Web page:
If voices like yours advocate rolling over, and refuse to step up and advocate for what's good for the game, you're absolutely right.
Kirith Kodachi March 23, 2013 at 9:06 AMAnd Mord responded:
Now you're putting words in my mouth.
I never advocated for rolling over and refusing to advocate for what's good in the game. I've advocated for many unpopular positions over the years. However, I've tried to approach things with a realistic opinion of what CCP will and will not do. And from my opinion, and probably theirs, removing supercaps runs the potential of not only bad press but bad feelings with the players they consider "enablers"; the core of large null sec alliances whose influence extends far past their one/two/three/more accounts to all the people they fly with. We saw what happens with the Summer of Incarnage when the core of dedicated players stops logging in.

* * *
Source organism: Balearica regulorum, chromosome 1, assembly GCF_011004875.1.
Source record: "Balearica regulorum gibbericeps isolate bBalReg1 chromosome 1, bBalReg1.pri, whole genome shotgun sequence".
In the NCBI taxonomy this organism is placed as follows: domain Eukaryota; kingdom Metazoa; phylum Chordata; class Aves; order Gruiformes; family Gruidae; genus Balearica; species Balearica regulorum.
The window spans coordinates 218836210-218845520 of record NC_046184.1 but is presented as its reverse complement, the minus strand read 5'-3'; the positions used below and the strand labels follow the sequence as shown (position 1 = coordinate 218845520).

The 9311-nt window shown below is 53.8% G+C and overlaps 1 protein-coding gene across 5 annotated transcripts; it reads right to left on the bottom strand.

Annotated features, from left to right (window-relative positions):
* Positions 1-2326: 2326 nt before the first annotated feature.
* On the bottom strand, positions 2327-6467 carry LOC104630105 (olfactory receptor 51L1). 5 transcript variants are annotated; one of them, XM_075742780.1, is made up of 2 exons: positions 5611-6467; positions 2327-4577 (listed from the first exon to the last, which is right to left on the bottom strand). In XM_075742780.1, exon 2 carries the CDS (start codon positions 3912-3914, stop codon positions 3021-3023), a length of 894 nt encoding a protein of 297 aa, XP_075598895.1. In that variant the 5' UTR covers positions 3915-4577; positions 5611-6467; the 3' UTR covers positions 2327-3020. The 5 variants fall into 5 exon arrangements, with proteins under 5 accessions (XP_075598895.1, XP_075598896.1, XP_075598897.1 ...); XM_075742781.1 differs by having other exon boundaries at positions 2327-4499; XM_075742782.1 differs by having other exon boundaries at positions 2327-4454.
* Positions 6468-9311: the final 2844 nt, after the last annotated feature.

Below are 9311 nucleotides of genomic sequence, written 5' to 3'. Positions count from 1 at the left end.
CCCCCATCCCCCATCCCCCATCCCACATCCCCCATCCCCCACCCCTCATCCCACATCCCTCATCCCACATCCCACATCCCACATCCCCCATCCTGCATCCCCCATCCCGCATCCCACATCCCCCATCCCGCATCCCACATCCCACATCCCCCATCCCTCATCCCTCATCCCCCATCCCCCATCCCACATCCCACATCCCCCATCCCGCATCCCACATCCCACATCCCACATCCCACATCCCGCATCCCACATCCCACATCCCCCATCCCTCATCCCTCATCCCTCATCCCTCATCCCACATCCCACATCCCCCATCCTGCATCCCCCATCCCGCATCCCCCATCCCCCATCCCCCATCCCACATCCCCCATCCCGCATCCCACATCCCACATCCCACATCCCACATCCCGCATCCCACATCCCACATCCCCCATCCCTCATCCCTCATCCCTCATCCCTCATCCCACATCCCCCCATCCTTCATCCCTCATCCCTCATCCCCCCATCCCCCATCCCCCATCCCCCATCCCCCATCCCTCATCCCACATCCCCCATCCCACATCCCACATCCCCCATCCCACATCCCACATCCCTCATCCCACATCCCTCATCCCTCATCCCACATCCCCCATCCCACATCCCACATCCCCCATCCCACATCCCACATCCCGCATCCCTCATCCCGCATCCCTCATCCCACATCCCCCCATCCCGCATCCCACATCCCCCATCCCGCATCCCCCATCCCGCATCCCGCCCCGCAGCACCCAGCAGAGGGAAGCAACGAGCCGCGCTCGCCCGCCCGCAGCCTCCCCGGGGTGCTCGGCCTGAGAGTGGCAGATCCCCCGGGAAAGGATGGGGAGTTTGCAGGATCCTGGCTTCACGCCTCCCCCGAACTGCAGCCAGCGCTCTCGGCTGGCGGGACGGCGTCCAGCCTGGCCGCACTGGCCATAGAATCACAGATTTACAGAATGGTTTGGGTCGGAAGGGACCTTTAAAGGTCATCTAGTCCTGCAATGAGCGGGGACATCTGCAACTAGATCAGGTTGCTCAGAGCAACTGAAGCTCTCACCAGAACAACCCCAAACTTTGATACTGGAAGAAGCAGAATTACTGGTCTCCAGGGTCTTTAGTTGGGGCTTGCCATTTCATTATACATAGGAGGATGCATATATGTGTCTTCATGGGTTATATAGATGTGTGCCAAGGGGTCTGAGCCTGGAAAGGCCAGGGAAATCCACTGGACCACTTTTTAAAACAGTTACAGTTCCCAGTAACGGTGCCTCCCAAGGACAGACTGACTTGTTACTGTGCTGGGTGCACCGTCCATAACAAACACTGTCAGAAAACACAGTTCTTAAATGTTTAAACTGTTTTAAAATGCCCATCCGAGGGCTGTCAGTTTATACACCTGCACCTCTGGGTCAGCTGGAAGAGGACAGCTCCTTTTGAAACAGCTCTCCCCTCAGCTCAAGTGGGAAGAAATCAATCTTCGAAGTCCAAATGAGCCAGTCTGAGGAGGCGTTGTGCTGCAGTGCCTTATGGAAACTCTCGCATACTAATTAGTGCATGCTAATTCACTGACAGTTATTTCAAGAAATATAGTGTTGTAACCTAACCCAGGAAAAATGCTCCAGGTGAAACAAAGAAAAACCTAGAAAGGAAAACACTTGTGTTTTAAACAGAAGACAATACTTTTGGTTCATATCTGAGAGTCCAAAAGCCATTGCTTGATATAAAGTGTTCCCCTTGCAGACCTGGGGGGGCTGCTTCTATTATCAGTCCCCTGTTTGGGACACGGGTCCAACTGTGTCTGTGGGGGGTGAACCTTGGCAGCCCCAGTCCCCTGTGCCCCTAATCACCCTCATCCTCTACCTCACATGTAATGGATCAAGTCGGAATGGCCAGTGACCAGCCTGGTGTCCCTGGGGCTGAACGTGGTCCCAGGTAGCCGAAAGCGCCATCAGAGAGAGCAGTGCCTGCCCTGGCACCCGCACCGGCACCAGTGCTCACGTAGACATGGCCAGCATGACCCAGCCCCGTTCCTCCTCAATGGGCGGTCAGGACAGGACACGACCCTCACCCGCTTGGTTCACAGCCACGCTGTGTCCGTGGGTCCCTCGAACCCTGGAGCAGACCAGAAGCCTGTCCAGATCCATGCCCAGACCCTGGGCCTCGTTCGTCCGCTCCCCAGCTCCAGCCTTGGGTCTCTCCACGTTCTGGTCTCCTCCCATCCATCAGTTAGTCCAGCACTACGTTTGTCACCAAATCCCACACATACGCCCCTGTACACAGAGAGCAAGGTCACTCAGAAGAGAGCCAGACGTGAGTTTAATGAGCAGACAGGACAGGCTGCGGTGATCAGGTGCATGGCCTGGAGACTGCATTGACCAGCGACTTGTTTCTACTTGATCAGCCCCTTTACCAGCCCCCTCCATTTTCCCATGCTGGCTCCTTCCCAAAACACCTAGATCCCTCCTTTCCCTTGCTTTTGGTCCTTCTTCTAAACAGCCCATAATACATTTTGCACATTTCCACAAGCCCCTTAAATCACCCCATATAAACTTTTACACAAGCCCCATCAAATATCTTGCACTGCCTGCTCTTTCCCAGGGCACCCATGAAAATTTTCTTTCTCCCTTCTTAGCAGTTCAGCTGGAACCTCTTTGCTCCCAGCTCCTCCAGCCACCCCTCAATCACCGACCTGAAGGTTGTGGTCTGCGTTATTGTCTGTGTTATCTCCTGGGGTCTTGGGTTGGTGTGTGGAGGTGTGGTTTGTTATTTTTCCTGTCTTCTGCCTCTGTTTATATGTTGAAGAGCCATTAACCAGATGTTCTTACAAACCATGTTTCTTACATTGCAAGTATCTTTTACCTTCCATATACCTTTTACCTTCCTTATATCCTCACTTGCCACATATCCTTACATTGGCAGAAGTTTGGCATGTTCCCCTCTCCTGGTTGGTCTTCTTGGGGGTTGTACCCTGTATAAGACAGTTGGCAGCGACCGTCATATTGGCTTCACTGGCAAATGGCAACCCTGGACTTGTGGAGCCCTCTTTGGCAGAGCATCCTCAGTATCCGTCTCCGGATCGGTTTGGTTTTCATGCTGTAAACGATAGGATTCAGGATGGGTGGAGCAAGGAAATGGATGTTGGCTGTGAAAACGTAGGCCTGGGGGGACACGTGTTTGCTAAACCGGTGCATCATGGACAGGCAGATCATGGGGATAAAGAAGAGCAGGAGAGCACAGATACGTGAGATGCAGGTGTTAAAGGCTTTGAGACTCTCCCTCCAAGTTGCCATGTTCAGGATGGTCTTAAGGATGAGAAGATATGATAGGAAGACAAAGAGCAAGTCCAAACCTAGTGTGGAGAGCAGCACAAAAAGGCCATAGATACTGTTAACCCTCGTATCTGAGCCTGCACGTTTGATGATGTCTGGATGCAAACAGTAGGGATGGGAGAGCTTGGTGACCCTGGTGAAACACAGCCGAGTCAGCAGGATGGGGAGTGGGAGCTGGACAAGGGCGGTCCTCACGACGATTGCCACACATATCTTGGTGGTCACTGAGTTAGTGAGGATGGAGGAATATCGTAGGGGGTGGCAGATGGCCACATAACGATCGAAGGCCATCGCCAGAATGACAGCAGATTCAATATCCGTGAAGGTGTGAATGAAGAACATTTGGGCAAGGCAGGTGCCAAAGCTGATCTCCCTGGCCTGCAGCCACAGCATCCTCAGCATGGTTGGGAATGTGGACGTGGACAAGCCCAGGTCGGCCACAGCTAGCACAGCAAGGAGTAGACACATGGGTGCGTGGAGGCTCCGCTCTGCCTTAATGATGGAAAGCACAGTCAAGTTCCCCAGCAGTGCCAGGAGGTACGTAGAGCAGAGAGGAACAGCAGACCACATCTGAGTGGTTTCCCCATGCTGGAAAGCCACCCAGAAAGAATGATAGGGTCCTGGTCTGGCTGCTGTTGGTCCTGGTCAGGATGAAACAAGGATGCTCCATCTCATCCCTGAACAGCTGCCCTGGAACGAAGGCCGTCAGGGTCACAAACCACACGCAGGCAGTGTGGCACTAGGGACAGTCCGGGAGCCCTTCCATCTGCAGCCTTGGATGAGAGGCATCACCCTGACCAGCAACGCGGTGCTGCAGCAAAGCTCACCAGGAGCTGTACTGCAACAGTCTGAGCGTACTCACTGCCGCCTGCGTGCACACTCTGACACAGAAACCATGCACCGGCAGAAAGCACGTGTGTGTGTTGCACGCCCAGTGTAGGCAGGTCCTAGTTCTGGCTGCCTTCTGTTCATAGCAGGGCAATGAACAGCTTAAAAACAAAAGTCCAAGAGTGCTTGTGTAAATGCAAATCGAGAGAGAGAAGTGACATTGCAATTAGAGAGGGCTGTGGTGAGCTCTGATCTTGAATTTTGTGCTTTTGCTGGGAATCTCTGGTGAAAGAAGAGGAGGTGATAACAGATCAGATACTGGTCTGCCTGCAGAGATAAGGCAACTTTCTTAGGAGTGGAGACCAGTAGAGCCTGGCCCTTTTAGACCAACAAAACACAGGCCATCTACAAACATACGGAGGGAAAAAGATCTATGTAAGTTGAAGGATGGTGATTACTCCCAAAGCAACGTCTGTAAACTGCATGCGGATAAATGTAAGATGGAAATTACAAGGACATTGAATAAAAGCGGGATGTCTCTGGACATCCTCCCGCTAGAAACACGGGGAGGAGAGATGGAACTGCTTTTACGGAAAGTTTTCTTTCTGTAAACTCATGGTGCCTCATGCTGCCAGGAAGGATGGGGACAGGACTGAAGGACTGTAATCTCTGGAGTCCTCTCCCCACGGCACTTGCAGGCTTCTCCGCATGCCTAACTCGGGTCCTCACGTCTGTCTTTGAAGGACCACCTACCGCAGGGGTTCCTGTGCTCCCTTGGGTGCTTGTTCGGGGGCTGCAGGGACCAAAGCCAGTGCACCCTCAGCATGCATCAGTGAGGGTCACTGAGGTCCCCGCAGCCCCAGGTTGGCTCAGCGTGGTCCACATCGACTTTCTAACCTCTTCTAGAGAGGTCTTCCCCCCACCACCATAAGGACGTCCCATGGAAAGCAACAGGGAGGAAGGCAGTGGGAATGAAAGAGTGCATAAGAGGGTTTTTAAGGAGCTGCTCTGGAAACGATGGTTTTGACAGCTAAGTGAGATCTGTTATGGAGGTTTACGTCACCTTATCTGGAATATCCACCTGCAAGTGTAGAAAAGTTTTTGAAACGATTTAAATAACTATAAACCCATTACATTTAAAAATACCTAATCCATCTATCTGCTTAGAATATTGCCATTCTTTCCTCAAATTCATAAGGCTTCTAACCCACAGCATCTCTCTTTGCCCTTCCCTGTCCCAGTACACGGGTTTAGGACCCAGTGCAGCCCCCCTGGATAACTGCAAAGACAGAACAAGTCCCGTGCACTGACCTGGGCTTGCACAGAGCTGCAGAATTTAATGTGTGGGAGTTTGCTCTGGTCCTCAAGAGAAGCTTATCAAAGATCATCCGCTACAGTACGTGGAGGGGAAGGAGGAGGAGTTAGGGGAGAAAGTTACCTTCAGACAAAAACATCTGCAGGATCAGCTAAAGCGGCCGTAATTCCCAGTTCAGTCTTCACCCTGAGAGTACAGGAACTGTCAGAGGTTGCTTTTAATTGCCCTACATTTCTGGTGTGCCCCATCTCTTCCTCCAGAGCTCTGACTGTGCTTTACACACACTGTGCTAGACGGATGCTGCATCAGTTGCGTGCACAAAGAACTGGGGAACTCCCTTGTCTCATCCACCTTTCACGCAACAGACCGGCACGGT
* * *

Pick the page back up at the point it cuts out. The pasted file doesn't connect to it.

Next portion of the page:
Also, fundamentally CCP does not remove things that are problematic in the game. Rightly or wrongly, they (and many players) would see that as a sign of surrender and weakness. Thus things get changed or new things get added to counter the problems. It is the pattern and I see no reason why they would deviate from it.
Thus, watching you tilt at windmills insisting that only removing supercaps will fix null sec and no other option is feasible is very frustrating; its a discussion that is pointless in having and I'm hoping to convince you to entertain other possibilities.
There ARE other ways to combat the problem without *completely* alienating the people with supercaps. I will continue to advocate for those ways and listen to other proposals and point out what I think will and will not work.